sigh... ok, can I get some camera suggestions?

Discussion in 'Professional Video Production' started by Matt, Nov 17, 2009.

  1. Matt

    Matt Guest

    I'm currently shooting on a PD-170 but I want to upgrade to something in the
    HDish family. I was considering a Canon XL-H1 for my needs... mainly because
    the owner of the company is a bit of a pack-rat and always demads a back up
    of all footage shot no matter what, plus I still have a lot of mini-dv tapes
    laying around. For the most part I'm just shooting 30 second commercials so
    I figured that the "older" tape style of this camera really wouldn't hurt me
    too much, but every single sales person I talk to pretty much implies that I
    am an idiot for trying to go with this camera. I am at a point of where I
    need to purchase and I'm starting to wondering if I am really making a bad
    decision with this camera. Unfortunately I haven't done a lot of research
    into any other cameras after I chose the Canon but based on what everyone is
    telling me I'm thinking I really need to switch to a card based camera.
    After a quick glance I'm thinking about a Sony PMW-EX3, but that's a bit
    more expensive than the Canon so I thought I'd check in here to see what you
    all might suggest.
     
    Matt, Nov 17, 2009
    #1
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  2. There are a couple of differences of note between tape and card based
    HD - ease of archiving and ease of editing. Tape still serves well for long
    term archiving of all the source material plus edited video (but tape risks
    dropouts - and these cause picture freezes and sound loss for about 1/2
    second with HD). HDV (tape) can also be edited easily using computers
    of modest "umph". Card-sourced video using the AVCHD format
    (MPEG-4) requires either a "hefty" computer or transcoding to an
    intermediate format (with its associated disadvantages) for efficient editing.
    But, it appears the Sony PMW-EX3 uses MPEG-2, likely less difficult to
    edit with using less than "bleeding-edge" computers. For back-up, files can
    be written to two or more drives.
    --DR
     
    David Ruether, Nov 17, 2009
    #2
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  3. Matt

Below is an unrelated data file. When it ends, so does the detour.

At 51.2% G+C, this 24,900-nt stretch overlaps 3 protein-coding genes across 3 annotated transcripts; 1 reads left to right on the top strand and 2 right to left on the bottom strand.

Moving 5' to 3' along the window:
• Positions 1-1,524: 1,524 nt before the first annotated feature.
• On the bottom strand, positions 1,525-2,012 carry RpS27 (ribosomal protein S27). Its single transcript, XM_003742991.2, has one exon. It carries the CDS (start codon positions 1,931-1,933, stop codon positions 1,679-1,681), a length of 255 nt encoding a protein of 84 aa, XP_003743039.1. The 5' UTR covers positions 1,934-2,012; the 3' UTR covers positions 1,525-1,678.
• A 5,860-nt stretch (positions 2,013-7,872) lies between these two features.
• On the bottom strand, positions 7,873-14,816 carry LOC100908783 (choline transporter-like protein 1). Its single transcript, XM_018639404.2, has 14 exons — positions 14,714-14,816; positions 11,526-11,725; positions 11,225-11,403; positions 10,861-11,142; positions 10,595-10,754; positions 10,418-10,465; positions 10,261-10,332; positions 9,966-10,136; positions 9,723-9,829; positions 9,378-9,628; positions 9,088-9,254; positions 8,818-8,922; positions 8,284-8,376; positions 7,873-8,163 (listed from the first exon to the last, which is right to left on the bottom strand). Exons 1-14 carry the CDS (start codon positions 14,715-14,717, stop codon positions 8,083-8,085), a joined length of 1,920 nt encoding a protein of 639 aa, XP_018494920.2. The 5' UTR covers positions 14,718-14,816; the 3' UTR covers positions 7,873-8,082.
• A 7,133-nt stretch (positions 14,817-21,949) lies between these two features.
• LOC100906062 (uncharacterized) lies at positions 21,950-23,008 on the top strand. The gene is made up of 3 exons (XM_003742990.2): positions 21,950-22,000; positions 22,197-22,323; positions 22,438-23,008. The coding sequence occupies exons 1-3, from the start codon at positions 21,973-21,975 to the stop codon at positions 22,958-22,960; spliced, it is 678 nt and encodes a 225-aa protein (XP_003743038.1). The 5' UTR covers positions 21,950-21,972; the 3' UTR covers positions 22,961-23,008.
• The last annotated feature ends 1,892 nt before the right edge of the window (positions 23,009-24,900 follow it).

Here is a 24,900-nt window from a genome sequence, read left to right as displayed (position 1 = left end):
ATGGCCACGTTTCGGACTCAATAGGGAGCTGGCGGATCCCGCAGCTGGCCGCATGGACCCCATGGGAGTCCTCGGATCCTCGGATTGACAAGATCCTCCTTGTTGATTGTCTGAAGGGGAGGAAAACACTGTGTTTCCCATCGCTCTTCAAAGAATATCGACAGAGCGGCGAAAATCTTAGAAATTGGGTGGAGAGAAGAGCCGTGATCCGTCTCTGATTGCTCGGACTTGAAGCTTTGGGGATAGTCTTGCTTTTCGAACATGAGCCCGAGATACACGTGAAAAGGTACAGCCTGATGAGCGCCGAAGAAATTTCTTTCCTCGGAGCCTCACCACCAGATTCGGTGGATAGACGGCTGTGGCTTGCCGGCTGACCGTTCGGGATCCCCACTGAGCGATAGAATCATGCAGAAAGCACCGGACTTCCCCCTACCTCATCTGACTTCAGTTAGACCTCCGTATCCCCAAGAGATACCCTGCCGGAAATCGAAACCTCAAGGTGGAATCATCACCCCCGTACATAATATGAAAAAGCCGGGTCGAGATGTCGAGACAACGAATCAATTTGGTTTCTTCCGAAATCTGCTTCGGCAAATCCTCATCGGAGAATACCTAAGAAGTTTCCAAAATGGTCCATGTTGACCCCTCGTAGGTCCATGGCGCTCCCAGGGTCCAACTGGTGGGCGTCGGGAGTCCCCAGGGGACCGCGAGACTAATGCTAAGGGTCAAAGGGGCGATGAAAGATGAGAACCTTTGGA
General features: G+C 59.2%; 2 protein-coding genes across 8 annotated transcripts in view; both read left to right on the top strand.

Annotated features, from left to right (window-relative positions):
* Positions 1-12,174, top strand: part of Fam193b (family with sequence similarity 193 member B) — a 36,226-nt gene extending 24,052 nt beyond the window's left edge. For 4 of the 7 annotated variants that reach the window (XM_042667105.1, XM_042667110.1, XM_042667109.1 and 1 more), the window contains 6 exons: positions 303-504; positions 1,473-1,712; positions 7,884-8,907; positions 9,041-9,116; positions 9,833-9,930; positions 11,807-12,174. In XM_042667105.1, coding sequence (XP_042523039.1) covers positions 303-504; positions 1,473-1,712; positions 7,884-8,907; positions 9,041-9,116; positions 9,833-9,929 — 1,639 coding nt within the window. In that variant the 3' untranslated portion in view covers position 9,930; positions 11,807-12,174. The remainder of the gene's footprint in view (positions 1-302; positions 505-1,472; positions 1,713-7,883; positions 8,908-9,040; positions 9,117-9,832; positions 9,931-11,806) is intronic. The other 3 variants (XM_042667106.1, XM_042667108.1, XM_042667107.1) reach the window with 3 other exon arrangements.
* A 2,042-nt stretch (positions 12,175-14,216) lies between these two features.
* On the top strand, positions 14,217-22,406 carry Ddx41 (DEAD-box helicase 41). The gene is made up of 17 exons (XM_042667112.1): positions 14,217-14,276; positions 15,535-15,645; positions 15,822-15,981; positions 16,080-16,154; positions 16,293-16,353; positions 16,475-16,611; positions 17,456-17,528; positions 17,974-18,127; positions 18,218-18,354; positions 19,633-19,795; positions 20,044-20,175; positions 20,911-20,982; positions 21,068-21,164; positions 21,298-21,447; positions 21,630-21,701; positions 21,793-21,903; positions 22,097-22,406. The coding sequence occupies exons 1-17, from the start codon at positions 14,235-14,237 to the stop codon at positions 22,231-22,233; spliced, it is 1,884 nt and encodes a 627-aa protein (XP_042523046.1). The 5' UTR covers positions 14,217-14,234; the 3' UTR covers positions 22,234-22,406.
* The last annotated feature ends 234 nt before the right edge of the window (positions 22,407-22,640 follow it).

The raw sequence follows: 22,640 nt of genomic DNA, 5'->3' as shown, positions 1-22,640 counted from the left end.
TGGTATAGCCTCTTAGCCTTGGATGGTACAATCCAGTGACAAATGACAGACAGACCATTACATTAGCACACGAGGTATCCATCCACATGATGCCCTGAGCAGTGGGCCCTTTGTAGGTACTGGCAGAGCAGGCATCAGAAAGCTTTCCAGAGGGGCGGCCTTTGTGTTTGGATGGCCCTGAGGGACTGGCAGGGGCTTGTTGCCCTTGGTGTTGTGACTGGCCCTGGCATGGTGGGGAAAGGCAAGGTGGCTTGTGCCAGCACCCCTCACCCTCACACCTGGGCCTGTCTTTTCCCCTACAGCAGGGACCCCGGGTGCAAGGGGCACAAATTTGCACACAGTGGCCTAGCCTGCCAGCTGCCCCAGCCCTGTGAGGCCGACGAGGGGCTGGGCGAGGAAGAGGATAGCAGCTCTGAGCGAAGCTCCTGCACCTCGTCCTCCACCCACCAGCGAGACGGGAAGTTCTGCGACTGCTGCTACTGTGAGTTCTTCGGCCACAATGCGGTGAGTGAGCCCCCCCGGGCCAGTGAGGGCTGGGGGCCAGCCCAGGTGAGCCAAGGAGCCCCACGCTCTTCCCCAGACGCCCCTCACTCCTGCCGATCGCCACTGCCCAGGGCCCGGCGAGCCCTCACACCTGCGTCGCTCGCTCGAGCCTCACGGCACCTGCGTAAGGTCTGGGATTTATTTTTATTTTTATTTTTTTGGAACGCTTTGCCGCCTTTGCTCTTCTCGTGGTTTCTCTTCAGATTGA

Matt Guest

    I did in fact mean a XL H1A, I was just typing too fast :) I'll wait and
    check out the EX1R, thanks for the advice!
     
    Matt, Nov 17, 2009
    #3
  4. Matt

    Matt Guest

    Ahh, but then don't I face the problem of just having to store a bunch of
    hard drives with their own potential failure problems? I guess there's just
    no easy answer to archival at the moment.

    Actually my edit suite is fairly "bleeding-edge" (or at least it will be
    when I get all the parts in and build it) so I'm not super concerned with my
    ability to edit the footage... easy reliable backup is my main concern. Well
    that and cost :)

    I guess I'll look into external drive enclosures that allow drive hotswaps
    and take that route with a Sony PMW-EX1R that Frank recomended.

    Thanks
     
    Matt, Nov 17, 2009
    #4
  5. Matt

    Matt Guest

    Well the owner doesn't like the idea of storing footage on an external hard
    drive because if the drive fails we have the potential of loosing several
    projects at once. I'm thinking about backing up an entire project on a dvd
    or blue ray disk (depending on project size)... other than cost does that
    seem like a workable idea?
     
    Matt, Nov 18, 2009
    #5
  6. Matt

    HappyJack Guest

    BluRay DS/DD for starts.

    Then another to an HD.
    Hard drives are dirt cheap at NewEgg.com
    Seagate Barracuda LP ST31000520AS 1TB 5900 RPM SATA 3.0Gb/s 3.5" Hard Drive $80
    and free shipping. Buy and external enclosure and stack the drives on a shelf
     
    HappyJack, Nov 18, 2009
    #6
  7. Not really, unless you're talking about short term archiving. Field
    writeable optical media have a useful life ranging from a few months
    upwards. Unfortunately, there's no easy way to predict which one is the
    one with the one year life, and the one which will last for decades.

    For long term archiving, tape is probably best, then a RAID storage
    array, backed up regularly to another one, with full verification.

    Flash devices claim ten year data retention, but I've had them fail
    after periods ranging from a month or two up to longer than I've been
    using them, which is about five years.
     
    John Williamson, Nov 18, 2009
    #7
  8. Note that I said, "two or more hard drives". Best may be full-size drives
    that either hot-swap or can be used in external enclosures. The key is to
    have two or more (good) drives with everything *identically* backed up
    on them. If one dies, replace it and copy over all the material from another
    drive...

    This is a relatively cheap and reliable solution when you have no tape
    source and duplicated edited-material system.
    See above...
    NO!!! Optical disks are generally NOT reliable! (Think "organic dyes
    and color prints"...;-) With good blanks, careful storage, and luck, they
    *may* last long enough.
    --DR
     
    David Ruether, Nov 18, 2009
    #8
  9. Matt

    J. Clarke Guest

    FWIW, there's an outfit that is producing DVD recording equipment that uses